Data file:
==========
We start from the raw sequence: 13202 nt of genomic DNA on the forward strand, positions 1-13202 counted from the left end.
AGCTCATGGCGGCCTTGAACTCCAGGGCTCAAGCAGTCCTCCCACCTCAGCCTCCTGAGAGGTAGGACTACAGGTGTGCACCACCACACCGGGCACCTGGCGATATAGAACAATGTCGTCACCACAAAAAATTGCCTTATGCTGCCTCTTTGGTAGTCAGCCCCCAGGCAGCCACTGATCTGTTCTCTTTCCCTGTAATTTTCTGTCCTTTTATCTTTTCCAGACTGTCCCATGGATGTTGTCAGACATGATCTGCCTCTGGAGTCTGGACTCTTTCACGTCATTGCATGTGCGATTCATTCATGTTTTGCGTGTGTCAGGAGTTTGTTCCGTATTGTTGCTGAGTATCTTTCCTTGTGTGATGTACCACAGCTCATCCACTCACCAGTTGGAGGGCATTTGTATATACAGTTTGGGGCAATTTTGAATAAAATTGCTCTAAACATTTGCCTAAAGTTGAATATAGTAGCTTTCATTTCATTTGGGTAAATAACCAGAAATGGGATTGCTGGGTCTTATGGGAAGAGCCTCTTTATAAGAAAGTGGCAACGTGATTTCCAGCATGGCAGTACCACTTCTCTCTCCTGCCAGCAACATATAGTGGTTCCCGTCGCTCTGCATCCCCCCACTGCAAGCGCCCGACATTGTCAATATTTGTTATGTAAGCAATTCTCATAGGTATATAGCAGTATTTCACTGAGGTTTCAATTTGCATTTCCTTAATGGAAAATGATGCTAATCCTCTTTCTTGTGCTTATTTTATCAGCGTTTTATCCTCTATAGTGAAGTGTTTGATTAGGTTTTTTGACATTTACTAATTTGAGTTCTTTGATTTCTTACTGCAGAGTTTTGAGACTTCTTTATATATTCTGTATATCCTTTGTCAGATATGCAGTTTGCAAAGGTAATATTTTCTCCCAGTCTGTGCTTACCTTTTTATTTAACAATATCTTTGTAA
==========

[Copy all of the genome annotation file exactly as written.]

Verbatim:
We start from the raw sequence: 13202 nt of genomic DNA on the forward strand, positions 1-13202 counted from the left end.
AGCTCATGGCGGCCTTGAACTCCAGGGCTCAAGCAGTCCTCCCACCTCAGCCTCCTGAGAGGTAGGACTACAGGTGTGCACCACCACACCGGGCACCTGGCGATATAGAACAATGTCGTCACCACAAAAAATTGCCTTATGCTGCCTCTTTGGTAGTCAGCCCCCAGGCAGCCACTGATCTGTTCTCTTTCCCTGTAATTTTCTGTCCTTTTATCTTTTCCAGACTGTCCCATGGATGTTGTCAGACATGATCTGCCTCTGGAGTCTGGACTCTTTCACGTCATTGCATGTGCGATTCATTCATGTTTTGCGTGTGTCAGGAGTTTGTTCCGTATTGTTGCTGAGTATCTTTCCTTGTGTGATGTACCACAGCTCATCCACTCACCAGTTGGAGGGCATTTGTATATACAGTTTGGGGCAATTTTGAATAAAATTGCTCTAAACATTTGCCTAAAGTTGAATATAGTAGCTTTCATTTCATTTGGGTAAATAACCAGAAATGGGATTGCTGGGTCTTATGGGAAGAGCCTCTTTATAAGAAAGTGGCAACGTGATTTCCAGCATGGCAGTACCACTTCTCTCTCCTGCCAGCAACATATAGTGGTTCCCGTCGCTCTGCATCCCCCCACTGCAAGCGCCCGACATTGTCAATATTTGTTATGTAAGCAATTCTCATAGGTATATAGCAGTATTTCACTGAGGTTTCAATTTGCATTTCCTTAATGGAAAATGATGCTAATCCTCTTTCTTGTGCTTATTTTATCAGCGTTTTATCCTCTATAGTGAAGTGTTTGATTAGGTTTTTTGACATTTACTAATTTGAGTTCTTTGATTTCTTACTGCAGAGTTTTGAGACTTCTTTATATATTCTGTATATCCTTTGTCAGATATGCAGTTTGCAAAGGTAATATTTTCTCCCAGTCTGTGCTTACCTTTTTATTTAACAATATCTTTGTAA